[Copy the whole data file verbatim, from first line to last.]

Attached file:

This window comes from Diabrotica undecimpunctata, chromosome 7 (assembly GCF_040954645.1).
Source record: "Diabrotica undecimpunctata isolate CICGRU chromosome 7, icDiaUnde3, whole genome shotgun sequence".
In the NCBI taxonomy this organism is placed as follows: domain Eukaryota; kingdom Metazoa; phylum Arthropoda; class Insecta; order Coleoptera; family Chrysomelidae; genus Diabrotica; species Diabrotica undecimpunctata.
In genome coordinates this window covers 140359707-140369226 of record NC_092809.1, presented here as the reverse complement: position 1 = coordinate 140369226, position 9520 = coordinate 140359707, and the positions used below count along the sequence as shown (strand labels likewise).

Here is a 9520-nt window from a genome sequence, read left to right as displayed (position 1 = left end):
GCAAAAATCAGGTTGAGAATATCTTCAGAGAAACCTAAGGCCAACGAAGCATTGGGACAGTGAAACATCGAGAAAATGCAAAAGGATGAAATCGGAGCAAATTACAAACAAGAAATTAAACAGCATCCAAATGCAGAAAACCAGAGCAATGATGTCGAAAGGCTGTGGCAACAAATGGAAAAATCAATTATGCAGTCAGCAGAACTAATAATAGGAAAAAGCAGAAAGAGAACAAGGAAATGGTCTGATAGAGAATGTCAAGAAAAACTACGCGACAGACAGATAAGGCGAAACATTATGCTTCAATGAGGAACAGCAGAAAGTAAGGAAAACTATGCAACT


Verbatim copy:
This window comes from Diabrotica undecimpunctata, chromosome 7 (assembly GCF_040954645.1).
Source record: "Diabrotica undecimpunctata isolate CICGRU chromosome 7, icDiaUnde3, whole genome shotgun sequence".
In the NCBI taxonomy this organism is placed as follows: domain Eukaryota; kingdom Metazoa; phylum Arthropoda; class Insecta; order Coleoptera; family Chrysomelidae; genus Diabrotica; species Diabrotica undecimpunctata.
In genome coordinates this window covers 140359707-140369226 of record NC_092809.1, presented here as the reverse complement: position 1 = coordinate 140369226, position 9520 = coordinate 140359707, and the positions used below count along the sequence as shown (strand labels likewise).

Here is a 9520-nt window from a genome sequence, read left to right as displayed (position 1 = left end):
GCAAAAATCAGGTTGAGAATATCTTCAGAGAAACCTAAGGCCAACGAAGCATTGGGACAGTGAAACATCGAGAAAATGCAAAAGGATGAAATCGGAGCAAATTACAAACAAGAAATTAAACAGCATCCAAATGCAGAAAACCAGAGCAATGATGTCGAAAGGCTGTGGCAACAAATGGAAAAATCAATTATGCAGTCAGCAGAACTAATAATAGGAAAAAGCAGAAAGAGAACAAGGAAATGGTCTGATAGAGAATGTCAAGAAAAACTACGCGACAGACAGATAAGGCGAAACATTATGCTTCAATGAGGAACAGCAGAAAGTAAGGAAAACTATGCAACT